I have a colleague, also from Belfast, now based in New York City, who at the time Piatti came to Montreal, was based in Vancouver. Like most of us from home inherently inflicted by the lifetime football bug, my friend became actively involved following the Whitecaps, before becoming slightly disillusioned with MLS. It was during my colleague’s time of disillusionment that Piatti joined the Impact. I’d told him this new Argentinian looked decent, better than some recent other imports we’d had from Italy. He’d won the Libertadores Cup. ‘He must have something’ was the level of my optimism at the time.
“Ahh, he’ll be another South American flop trying to make some money before he’s done. You know how it is. He’ll do well for a few games then settle into the mediocrity MLS breeds.” David was not a fan of the salary-cap system in MLS, claiming it encouraged a levelling of standards rather than improvement.
My hunch was right, David’s was cynical, merely a disgruntled generalization from a smart man it must said, and as we all now know, very wrong indeed.
Piatti is in a small band of five outfield players that I watched regularly and admired above all others. Forget the TV stuff, I’m talking about the best way to watch a game; being there, sucking in the atmosphere, feeling the mood, understanding the event... completely living it!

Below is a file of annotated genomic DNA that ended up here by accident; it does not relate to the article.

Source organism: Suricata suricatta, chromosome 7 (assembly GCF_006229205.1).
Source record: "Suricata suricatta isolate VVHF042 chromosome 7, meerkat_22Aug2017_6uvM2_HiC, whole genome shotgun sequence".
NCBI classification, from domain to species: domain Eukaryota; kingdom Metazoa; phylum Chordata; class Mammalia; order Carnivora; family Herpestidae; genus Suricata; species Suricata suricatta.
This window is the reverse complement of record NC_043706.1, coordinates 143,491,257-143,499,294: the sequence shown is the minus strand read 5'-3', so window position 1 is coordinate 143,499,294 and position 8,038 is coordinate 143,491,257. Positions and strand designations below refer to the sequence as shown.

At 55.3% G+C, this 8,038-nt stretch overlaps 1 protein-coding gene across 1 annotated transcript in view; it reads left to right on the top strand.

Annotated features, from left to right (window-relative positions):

A couple of the others you won’t have heard of as they played most of their careers in Northern Ireland with my local club, Glentoran. One of them, Jim Cleary, never even played the game full-time. He worked for Bombardier Aeronautique in Belfast, but was still good enough to be in Northern Ireland’s World Cup Finals squad in Spain in 1982. The other was Billy Caskey a veteran of the old NASL who also saw service under Tommy Docherty at Derby County, Wayne Rooney’s latest club.
Two others you will know; Eric Cantona and Roy Keane, during the great days of Manchester United. There was so much quality there at that time, but this pair stood head and shoulders above all for me. Peter Schmeichel did too, and another goalkeeping legend I should mention is Pat Jennings of Tottenham, Arsenal and Northern Ireland, but I did start out talking about outfield players, so let’s stick to that.
So Nacho is filed away in my Favourites drawer along with these other luminaries. I’d never claim they’re the best players I’ve ever seen, but they are those which helped me experience the highs of being a football fan, some who were catalysts for success at the teams I watched regularly and others simply because they put a smile on my face.
Thanks for the memories, Nacho. You’ve given much to Montreal. Your unassuming demeanour, your professionalism and most importantly decency as a human being, were matched only by your brilliance on the field of play where you thrilled thousands and captured the hearts of a new city.
We all feel truly blessed.
May you continue to bamboozle unsuspecting defenders in the land of the Pampas... things around this old place just won’t be the same...